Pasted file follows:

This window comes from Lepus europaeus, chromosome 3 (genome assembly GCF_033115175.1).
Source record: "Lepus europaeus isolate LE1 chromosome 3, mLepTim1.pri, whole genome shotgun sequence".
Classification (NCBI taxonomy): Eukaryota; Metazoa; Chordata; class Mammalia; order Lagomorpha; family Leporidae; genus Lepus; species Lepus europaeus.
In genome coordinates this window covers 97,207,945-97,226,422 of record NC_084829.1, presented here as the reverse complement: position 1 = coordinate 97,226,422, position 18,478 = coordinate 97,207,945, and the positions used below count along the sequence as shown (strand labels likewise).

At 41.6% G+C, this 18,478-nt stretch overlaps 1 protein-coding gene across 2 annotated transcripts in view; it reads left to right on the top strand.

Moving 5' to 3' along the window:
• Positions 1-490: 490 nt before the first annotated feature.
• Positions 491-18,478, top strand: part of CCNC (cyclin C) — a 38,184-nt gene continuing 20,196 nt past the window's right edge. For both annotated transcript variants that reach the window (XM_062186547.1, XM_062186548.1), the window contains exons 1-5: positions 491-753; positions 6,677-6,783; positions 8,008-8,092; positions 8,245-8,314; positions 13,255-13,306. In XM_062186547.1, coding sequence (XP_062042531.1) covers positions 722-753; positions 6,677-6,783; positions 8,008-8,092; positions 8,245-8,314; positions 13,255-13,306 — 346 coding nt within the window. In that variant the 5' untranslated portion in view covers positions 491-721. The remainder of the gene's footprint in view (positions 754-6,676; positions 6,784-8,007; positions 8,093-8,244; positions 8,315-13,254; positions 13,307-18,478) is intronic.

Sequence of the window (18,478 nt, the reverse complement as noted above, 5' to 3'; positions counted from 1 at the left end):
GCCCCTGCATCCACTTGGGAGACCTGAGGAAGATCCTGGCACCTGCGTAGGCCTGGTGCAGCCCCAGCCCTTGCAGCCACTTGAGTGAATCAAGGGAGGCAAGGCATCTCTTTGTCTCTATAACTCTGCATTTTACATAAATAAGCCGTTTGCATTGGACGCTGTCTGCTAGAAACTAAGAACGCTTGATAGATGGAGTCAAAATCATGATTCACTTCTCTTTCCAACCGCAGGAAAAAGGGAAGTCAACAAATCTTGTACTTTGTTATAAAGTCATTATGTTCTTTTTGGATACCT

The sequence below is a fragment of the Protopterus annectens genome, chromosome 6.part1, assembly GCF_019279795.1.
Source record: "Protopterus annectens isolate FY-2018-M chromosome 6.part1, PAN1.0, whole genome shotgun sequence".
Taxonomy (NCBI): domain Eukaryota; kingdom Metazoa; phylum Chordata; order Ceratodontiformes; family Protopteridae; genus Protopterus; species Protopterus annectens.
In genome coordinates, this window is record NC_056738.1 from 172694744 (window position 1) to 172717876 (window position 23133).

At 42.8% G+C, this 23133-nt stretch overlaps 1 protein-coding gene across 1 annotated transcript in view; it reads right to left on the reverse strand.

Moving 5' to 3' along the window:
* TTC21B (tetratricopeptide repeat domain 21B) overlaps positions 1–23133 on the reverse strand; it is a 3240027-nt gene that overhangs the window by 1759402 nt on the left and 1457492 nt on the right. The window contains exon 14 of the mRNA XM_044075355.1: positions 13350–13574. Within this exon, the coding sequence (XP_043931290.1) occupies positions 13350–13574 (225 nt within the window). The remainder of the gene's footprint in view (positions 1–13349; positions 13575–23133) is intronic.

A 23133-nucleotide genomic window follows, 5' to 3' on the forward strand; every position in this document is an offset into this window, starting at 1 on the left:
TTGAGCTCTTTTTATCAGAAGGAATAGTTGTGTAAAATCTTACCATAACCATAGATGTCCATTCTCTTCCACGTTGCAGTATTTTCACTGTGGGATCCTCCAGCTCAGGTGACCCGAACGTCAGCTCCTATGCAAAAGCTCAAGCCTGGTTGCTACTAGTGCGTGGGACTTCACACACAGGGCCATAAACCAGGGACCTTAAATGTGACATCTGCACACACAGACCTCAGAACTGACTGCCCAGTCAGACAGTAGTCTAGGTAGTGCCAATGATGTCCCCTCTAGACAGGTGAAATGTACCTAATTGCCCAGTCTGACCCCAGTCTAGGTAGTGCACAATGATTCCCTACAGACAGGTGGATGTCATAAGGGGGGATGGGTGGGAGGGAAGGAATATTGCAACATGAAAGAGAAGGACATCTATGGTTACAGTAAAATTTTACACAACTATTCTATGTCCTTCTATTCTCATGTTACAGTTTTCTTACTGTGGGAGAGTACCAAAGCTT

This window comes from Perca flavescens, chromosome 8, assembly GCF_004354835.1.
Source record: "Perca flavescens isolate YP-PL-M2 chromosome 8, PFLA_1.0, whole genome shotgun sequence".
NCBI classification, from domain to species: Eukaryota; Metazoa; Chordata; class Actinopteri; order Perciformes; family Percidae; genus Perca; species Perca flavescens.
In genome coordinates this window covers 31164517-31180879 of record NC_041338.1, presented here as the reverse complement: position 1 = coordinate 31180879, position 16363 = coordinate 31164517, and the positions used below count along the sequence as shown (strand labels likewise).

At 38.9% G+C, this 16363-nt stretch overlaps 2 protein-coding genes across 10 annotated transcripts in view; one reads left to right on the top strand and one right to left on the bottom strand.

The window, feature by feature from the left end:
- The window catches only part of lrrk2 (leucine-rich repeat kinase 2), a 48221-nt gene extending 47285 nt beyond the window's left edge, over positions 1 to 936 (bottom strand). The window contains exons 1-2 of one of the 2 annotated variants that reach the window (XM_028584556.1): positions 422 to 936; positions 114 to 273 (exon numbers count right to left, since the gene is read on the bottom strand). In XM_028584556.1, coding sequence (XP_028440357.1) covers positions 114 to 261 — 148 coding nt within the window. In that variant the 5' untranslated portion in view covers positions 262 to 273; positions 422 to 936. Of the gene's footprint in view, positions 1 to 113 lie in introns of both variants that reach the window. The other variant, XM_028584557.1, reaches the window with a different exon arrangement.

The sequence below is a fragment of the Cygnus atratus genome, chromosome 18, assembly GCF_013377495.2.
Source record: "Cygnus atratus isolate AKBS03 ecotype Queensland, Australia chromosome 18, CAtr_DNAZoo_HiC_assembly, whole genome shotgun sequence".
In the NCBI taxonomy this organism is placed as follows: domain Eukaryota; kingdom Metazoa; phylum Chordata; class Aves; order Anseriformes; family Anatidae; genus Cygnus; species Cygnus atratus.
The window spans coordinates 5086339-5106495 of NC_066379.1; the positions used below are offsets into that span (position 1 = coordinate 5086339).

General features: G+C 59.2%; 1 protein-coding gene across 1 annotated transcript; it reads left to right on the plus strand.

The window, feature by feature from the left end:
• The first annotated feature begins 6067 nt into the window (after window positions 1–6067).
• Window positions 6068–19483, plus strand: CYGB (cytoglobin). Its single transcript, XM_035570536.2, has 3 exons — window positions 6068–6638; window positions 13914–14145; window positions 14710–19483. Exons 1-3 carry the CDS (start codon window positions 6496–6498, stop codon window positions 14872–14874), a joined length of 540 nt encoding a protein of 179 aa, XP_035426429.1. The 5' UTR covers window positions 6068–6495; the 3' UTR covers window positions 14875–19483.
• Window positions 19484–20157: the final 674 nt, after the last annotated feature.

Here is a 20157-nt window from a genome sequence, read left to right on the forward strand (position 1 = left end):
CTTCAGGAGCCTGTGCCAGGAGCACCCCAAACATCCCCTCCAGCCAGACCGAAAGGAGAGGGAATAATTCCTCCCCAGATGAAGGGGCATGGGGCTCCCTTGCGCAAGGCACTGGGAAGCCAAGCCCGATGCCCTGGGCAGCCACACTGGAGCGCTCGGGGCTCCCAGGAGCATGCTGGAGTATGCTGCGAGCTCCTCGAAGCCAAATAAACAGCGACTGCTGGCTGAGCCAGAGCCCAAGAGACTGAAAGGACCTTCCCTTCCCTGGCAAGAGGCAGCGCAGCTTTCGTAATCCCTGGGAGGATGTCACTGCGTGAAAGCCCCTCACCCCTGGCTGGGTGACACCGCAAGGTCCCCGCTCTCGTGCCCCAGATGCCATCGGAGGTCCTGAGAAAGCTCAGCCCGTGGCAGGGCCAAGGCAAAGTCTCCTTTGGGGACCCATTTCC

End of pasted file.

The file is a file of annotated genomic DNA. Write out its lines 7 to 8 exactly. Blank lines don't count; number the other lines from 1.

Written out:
• Positions 1-490: 490 nt before the first annotated feature.
• Positions 491-18,478, top strand: part of CCNC (cyclin C) — a 38,184-nt gene continuing 20,196 nt past the window's right edge. For both annotated transcript variants that reach the window (XM_062186547.1, XM_062186548.1), the window contains exons 1-5: positions 491-753; positions 6,677-6,783; positions 8,008-8,092; positions 8,245-8,314; positions 13,255-13,306. In XM_062186547.1, coding sequence (XP_062042531.1) covers positions 722-753; positions 6,677-6,783; positions 8,008-8,092; positions 8,245-8,314; positions 13,255-13,306 — 346 coding nt within the window. In that variant the 5' untranslated portion in view covers positions 491-721. The remainder of the gene's footprint in view (positions 754-6,676; positions 6,784-8,007; positions 8,093-8,244; positions 8,315-13,254; positions 13,307-18,478) is intronic.